By Fr. Warner D’Souza –
My dear friend, the late Fr Larry Pereira always said that religion is like a river; at its source it is pure, and then as it comes down into the plains, people throw their rubbish in it. I get it when people rightly express their frustrations at human religious traditions, especially those linked to sacramental celebrations; traditions not advocated in any form by the Catholic faith.
What ails the Christian community, or for that matter any other religious community, is not the faith as expressed in the scriptures, but the ‘rubbish of human traditions’ that are thrown in the name of God and faith. One such tradition is the distribution of ‘snack boxes’ distributed after funeral, month’s mind and anniversary masses.
Growing up, I was routinely hauled to ‘seventh day’, ‘month’s mind’ and ‘first death anniversary’ masses. Mercifully, the seventh day mass has been ‘laid to rest’. Let’s look at the evidence in the ‘General Introduction to the Roman Missal’ 336/37 which states, ‘The funeral Mass has first place among the Masses for the dead. On the occasions of news of a death, final burial, or the first anniversary, Mass for the dead may be celebrated.’ So how did the seventh day mass and month’s mind mass come about?
I have a hunch. Back in the day, and I really need you to stretch your mind to a period beyond even your birth, funerals were a race against time. Hot tropical climates, like India, cause the corpse to rapidly deteriorate. Funeral masses and burials were conducted within the day. In a world that lacked even the telephone, the tolling of the Church bell became the sole means of communication. Perched at the highest point of the village, the bell became to a village what satellite communication is to us. It was the ‘Whatsapp’ of the day.
Mourners from the village would stream in to pay their respects, and by the time the sun had set, the dead had been laid to rest. But then what about relatives in far flung villages? After all, even the tolling of the largest bell would have its limitations. This is where our traditions begin. Messengers would be sent out to deliver the news and by the time they had all poured in from every valley and hilltop, seven days had passed.
Like Christ who visited the grave of His friend Lazarus, the mourners’ desire to gather around the grave was perhaps linked to the desire to be gathered at the Eucharist where the faith in the resurrection was celebrated. Here is where necessity gets hijacked by tradition.
It would be only natural that the dusty feet of the mourners, find rest. To ease the pain of a loss of a loved one, generous neighbours cooked food and sent some for the family and the friends, a generous ritual that often stretched several days. Travel being what it was, the mourners pitched their tents and stayed on for a while. After all, no one wanted to make another tiring journey for what had most probably become another tradition – the month’s mind mass.
Today, modern communication and technology being what it is, funerals are not so cumbersome to organize. Often because the loved ones have migrated to distant countries, the need to postpone the funeral rites has become a necessity. Attached unfortunately, are the traditions attached to the funeral.
While in days gone by one could not skip over to a café across the road and satisfy one’s hunger, one was obliged to receive the hospitality of the relative; both board and lodge. Today the satisfaction of one’s hunger, if it so arises, is easily met though the many food outlets dotted all over the city. Yet the tradition of serving snack boxes has thrived.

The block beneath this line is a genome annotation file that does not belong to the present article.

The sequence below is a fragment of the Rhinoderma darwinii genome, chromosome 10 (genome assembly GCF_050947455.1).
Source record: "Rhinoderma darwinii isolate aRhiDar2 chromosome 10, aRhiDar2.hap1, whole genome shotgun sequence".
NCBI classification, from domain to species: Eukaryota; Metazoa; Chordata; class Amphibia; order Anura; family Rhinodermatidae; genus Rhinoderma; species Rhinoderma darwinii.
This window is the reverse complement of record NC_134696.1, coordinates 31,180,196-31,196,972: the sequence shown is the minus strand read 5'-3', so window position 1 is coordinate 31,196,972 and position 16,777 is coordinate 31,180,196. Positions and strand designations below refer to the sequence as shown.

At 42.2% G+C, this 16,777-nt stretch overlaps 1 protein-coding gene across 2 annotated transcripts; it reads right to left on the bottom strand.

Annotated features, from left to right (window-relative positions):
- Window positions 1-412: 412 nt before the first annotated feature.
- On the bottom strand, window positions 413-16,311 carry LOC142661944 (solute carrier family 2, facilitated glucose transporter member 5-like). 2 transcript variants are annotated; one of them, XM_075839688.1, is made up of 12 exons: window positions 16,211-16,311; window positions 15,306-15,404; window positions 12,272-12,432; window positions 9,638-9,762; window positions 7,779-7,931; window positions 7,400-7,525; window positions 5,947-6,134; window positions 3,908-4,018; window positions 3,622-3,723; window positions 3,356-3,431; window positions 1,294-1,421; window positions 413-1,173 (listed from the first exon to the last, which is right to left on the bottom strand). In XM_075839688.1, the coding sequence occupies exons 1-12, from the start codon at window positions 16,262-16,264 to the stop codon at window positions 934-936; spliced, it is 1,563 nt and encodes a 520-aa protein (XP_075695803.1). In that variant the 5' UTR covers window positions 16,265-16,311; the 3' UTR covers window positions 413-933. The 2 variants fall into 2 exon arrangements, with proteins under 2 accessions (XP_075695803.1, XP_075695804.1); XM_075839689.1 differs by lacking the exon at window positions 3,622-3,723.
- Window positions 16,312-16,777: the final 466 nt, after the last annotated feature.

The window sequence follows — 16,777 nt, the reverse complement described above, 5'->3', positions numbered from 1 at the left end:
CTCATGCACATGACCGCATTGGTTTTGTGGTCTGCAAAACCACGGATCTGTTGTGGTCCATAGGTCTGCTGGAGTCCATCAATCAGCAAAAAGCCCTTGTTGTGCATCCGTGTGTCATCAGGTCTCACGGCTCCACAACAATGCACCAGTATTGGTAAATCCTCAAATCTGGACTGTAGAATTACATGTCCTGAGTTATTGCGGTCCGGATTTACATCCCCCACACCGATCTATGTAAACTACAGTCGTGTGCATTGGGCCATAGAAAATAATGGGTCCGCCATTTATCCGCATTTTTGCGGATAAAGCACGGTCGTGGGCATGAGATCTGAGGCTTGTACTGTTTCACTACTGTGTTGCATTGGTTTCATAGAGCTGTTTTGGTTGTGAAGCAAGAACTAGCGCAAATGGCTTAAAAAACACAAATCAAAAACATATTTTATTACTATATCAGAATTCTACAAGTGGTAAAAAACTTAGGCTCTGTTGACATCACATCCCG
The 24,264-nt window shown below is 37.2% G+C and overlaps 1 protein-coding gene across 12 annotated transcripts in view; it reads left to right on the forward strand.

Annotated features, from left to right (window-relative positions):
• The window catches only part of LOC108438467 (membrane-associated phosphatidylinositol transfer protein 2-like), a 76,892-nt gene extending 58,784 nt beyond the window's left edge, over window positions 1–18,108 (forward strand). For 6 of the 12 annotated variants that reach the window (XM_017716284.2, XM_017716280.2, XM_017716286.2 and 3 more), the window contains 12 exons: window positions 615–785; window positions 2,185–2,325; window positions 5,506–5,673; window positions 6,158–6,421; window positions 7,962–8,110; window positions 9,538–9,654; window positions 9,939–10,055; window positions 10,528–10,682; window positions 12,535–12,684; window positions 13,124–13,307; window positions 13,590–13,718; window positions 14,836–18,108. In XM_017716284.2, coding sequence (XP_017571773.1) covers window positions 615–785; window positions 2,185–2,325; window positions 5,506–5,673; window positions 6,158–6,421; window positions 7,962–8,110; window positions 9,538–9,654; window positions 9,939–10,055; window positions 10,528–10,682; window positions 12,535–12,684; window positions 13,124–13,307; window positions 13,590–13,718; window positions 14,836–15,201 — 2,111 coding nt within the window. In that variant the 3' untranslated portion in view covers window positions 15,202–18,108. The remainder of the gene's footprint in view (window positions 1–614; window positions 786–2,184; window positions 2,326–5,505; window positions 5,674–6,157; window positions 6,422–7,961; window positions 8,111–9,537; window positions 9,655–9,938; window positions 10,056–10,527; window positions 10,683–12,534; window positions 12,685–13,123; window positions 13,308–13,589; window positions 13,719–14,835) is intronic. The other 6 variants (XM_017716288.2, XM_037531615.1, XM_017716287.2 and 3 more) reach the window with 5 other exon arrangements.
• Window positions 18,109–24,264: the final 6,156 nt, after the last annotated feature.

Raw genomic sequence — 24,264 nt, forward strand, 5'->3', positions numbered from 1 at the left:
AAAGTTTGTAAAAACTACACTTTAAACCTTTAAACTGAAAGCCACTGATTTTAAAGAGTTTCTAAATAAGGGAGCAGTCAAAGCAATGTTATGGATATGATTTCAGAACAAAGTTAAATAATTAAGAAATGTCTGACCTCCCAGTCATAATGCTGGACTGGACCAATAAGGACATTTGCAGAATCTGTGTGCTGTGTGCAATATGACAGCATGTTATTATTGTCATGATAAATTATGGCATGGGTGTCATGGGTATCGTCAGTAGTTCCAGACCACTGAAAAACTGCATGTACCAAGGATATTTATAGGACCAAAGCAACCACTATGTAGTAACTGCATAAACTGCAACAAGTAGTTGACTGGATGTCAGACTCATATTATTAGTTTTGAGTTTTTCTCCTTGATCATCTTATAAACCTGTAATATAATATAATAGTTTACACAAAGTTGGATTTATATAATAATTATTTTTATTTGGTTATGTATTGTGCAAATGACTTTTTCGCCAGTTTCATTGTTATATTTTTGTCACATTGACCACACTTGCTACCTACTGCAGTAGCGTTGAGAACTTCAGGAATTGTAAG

In days gone by, the family would gather after the mass for a cup of coffee and biscuits (let’s not talk of some men who felt the need to open a bottle of alcohol); today that has evolved into a more elaborate packet of snacks. Competition being what it is, you even get Chinese food or Biryani.
I understand the courtesy of providing ‘a snack’, but should that not come from the friends and relatives of deceased in favour of those who grieve a lost one? Not only has one to deal with the loss of a loved one but even more, the burden of meaningless traditions now come to play – as an imposition upon the family in mourning.
And then there is the issue of another financial expenditure to the already complex demands of funeral accessories. The answer to my mind is to take away the shame imposed by society for nor providing for these so called ‘courtesies’. If the affluent stop these traditions, the poor will find the courage to break loose. The need of the hour is to focus on the sacraments that cause us to gather, and not human traditions that come to roost.
Many years ago I read ‘a parable’ written by Fr Anthony D’Mello. It spoke of a bride who arrived at her marital house to find a cat tied to a pole. Evidently, the mother-in-law found a solution to deal with the family pet that just would not sit still as the guests arrived. Many years later, the young bride, herself now a grown up woman, was about to welcome her new daughter-in-law. Something was amiss she felt, and then remembered… a cat had to be tied to a pole before the new daughter in law arrived.
It’s time we untied the cat to CATholic traditions. It’s time to bell the cat!
Fr. Warner D’Souza is a Catholic priest of the Archdiocese of Bombay. He has served in the parishes of St Michael’s, Mahim, St Paul’s, Dadar East, Our Lady of Mount Carmel, Bandra and at present is the priest in charge of St Jude Church, Malad East. He is a lecturer of Medieval and Local Church History at St. Pius X Seminary, Mumbai. He is also the Director of the Archdiocesan Heritage Museum and is the co-ordinator of the Committee for the Promotion and Preservation of the Artistic and Historic Patrimony of the Church.
Also, do read Fr. Warner’s immensely loveable blog: Pottypadre